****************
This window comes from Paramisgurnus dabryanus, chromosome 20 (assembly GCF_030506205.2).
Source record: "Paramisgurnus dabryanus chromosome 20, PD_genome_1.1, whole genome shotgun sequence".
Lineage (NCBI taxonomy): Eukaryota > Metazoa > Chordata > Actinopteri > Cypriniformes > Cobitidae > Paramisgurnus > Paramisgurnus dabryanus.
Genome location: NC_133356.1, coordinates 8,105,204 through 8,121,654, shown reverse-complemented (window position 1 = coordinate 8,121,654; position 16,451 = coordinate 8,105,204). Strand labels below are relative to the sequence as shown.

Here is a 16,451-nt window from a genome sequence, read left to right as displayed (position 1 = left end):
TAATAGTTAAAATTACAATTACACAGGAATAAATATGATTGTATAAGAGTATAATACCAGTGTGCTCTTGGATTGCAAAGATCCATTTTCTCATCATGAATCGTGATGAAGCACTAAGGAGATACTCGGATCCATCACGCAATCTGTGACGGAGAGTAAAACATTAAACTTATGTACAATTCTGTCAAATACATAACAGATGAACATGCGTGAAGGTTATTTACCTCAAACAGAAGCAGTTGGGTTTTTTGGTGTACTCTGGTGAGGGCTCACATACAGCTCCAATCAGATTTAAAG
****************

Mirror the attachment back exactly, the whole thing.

This window comes from Paramisgurnus dabryanus, chromosome 20 (assembly GCF_030506205.2).
Source record: "Paramisgurnus dabryanus chromosome 20, PD_genome_1.1, whole genome shotgun sequence".
Lineage (NCBI taxonomy): Eukaryota > Metazoa > Chordata > Actinopteri > Cypriniformes > Cobitidae > Paramisgurnus > Paramisgurnus dabryanus.
Genome location: NC_133356.1, coordinates 8,105,204 through 8,121,654, shown reverse-complemented (window position 1 = coordinate 8,121,654; position 16,451 = coordinate 8,105,204). Strand labels below are relative to the sequence as shown.

Here is a 16,451-nt window from a genome sequence, read left to right as displayed (position 1 = left end):
TAATAGTTAAAATTACAATTACACAGGAATAAATATGATTGTATAAGAGTATAATACCAGTGTGCTCTTGGATTGCAAAGATCCATTTTCTCATCATGAATCGTGATGAAGCACTAAGGAGATACTCGGATCCATCACGCAATCTGTGACGGAGAGTAAAACATTAAACTTATGTACAATTCTGTCAAATACATAACAGATGAACATGCGTGAAGGTTATTTACCTCAAACAGAAGCAGTTGGGTTTTTTGGTGTACTCTGGTGAGGGCTCACATACAGCTCCAATCAGATTTAAAG